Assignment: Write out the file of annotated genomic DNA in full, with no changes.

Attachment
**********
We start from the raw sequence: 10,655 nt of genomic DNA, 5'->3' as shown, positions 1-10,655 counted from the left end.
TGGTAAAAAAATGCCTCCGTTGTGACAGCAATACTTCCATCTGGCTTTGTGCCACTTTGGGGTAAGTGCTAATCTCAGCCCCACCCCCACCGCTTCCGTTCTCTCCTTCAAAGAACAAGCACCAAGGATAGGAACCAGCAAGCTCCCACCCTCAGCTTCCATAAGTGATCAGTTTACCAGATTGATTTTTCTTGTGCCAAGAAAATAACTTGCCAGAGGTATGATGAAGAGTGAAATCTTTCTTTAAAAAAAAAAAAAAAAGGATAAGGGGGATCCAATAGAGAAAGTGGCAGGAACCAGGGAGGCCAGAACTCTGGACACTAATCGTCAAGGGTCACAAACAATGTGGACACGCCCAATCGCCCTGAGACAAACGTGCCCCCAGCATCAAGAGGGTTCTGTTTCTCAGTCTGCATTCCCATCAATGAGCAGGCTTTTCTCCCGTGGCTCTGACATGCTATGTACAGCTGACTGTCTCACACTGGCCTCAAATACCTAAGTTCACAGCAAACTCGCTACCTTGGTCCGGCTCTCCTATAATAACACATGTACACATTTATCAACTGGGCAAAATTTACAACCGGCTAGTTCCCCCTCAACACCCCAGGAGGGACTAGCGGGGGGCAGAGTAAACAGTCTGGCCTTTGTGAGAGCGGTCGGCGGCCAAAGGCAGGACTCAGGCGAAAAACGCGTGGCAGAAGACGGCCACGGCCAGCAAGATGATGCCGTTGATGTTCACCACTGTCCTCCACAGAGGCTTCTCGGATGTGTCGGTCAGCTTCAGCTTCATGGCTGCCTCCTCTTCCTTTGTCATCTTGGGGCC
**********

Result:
We start from the raw sequence: 10,655 nt of genomic DNA, 5'->3' as shown, positions 1-10,655 counted from the left end.
TGGTAAAAAAATGCCTCCGTTGTGACAGCAATACTTCCATCTGGCTTTGTGCCACTTTGGGGTAAGTGCTAATCTCAGCCCCACCCCCACCGCTTCCGTTCTCTCCTTCAAAGAACAAGCACCAAGGATAGGAACCAGCAAGCTCCCACCCTCAGCTTCCATAAGTGATCAGTTTACCAGATTGATTTTTCTTGTGCCAAGAAAATAACTTGCCAGAGGTATGATGAAGAGTGAAATCTTTCTTTAAAAAAAAAAAAAAAAGGATAAGGGGGATCCAATAGAGAAAGTGGCAGGAACCAGGGAGGCCAGAACTCTGGACACTAATCGTCAAGGGTCACAAACAATGTGGACACGCCCAATCGCCCTGAGACAAACGTGCCCCCAGCATCAAGAGGGTTCTGTTTCTCAGTCTGCATTCCCATCAATGAGCAGGCTTTTCTCCCGTGGCTCTGACATGCTATGTACAGCTGACTGTCTCACACTGGCCTCAAATACCTAAGTTCACAGCAAACTCGCTACCTTGGTCCGGCTCTCCTATAATAACACATGTACACATTTATCAACTGGGCAAAATTTACAACCGGCTAGTTCCCCCTCAACACCCCAGGAGGGACTAGCGGGGGGCAGAGTAAACAGTCTGGCCTTTGTGAGAGCGGTCGGCGGCCAAAGGCAGGACTCAGGCGAAAAACGCGTGGCAGAAGACGGCCACGGCCAGCAAGATGATGCCGTTGATGTTCACCACTGTCCTCCACAGAGGCTTCTCGGATGTGTCGGTCAGCTTCAGCTTCATGGCTGCCTCCTCTTCCTTTGTCATCTTGGGGCC